So a certain thing happened and now we're all fucked.
Now have some pictures of fish and arthropods.
The entrance of the Bristol Zoo's aquarium highlights their work in the conservation of the white-clawed crayfish, a British native currently threatened by invasive crayfish species.
A shotsilk goby. Really a dartfish, not a goby.
The insect house, Bug World, is one of the zoo's highlights. It is likely one of the best insect displays I've ever seen. For starters, the insects are given quite spacious enclosures that put them in the context of their environment, as opposed to simple set-ups that look like those one could have obtained from any pet store.
For another, some quite unusual species were exhibited. Looking at these at a glance, I would have assumed they were stick insects. They are, in fact, horse-headed grasshoppers!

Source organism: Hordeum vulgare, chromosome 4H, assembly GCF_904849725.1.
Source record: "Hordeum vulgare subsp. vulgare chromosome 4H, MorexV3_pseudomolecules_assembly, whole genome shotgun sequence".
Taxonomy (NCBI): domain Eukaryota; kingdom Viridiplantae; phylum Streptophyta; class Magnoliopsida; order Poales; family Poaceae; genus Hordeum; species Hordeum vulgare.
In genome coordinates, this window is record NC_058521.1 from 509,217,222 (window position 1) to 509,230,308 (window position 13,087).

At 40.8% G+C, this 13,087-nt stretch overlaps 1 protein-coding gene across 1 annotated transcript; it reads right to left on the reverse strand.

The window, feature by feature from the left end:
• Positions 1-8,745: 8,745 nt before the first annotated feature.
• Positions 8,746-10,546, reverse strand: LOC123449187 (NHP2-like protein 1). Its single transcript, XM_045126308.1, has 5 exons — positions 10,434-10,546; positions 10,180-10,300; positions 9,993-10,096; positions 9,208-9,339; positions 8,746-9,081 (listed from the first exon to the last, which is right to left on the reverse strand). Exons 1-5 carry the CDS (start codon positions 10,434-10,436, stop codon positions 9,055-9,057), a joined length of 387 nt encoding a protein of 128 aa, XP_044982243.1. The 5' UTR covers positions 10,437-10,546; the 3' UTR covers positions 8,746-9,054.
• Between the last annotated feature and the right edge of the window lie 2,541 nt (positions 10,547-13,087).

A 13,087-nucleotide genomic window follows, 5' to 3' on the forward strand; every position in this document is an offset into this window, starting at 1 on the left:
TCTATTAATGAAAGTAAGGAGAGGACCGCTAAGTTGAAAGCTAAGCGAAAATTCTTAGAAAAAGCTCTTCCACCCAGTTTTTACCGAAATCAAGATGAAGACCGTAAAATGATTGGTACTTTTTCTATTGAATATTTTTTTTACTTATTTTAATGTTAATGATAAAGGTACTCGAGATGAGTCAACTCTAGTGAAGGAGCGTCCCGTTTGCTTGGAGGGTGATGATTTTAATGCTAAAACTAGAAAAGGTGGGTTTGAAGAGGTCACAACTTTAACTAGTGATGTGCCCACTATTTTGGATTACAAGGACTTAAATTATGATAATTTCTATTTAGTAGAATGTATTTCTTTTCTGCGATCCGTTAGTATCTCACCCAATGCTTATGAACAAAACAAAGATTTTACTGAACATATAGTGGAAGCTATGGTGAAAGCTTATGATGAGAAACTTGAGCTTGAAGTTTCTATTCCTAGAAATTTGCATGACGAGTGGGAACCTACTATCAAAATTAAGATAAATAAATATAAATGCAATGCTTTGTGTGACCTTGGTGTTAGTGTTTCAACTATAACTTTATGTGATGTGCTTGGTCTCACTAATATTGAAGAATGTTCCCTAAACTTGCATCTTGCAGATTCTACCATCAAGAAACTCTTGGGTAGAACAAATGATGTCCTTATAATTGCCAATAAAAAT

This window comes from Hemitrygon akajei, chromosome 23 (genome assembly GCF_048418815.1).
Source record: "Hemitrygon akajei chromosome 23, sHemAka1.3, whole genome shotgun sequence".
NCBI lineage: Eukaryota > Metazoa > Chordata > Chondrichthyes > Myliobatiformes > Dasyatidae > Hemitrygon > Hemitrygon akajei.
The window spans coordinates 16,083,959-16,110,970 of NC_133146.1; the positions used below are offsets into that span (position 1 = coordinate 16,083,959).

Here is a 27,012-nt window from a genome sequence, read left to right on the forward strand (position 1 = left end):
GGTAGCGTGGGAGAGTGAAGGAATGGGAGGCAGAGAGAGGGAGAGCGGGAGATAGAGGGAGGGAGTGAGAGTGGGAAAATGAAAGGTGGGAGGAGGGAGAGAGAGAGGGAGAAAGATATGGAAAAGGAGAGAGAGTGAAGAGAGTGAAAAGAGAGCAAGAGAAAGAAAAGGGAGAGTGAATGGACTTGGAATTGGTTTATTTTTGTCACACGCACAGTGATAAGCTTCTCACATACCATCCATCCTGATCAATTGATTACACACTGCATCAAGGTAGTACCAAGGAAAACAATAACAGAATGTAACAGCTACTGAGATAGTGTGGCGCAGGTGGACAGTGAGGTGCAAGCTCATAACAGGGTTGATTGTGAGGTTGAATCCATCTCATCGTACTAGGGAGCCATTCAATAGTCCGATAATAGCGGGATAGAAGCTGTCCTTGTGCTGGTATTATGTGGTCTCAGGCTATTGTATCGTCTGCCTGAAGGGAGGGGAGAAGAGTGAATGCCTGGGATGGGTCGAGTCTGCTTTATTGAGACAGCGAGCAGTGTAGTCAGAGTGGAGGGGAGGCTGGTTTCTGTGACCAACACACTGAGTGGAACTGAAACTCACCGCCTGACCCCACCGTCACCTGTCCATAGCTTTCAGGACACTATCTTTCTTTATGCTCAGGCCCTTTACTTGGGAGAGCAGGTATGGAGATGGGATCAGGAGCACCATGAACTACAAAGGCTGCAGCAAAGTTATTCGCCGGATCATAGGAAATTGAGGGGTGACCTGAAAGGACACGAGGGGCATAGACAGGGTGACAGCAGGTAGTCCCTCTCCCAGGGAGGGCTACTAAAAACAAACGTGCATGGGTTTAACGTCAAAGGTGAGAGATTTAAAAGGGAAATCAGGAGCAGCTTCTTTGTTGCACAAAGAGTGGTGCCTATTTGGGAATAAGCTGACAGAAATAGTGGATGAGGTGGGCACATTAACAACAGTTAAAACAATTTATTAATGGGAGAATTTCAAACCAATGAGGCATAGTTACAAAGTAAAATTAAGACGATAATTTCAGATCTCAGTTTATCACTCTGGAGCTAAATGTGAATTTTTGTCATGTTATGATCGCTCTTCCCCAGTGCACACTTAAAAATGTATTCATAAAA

Placed on plaques throughout Bug World are poems dedicated to the exhibit's inhabitants.
The subject of the previously shown poem, somewhat out of focus.
A variety of colorful beetles, including ornate sun beetles, lesser goliath beetles, and horned flower beetles.
A purple jewel beetle living up to its name.
Part of a comic describing conservation efforts on Partula snails. The bottom panel shows a surprisingly graphic cartoon of an invasive giant African snail crushing an invasive carnivorous snail while Bristol Zoo flies in to rescue the Partula.
A shrimp with an unusual name.
A poem for a coral.
A domino cockroach. In appearance it mimics ground beetles that are capable of spraying noxious chemicals.
It's hard to see in this picture, but this is a Lord Howe Island stick insect (sometimes called a tree lobster), one of the rarest insects in the world.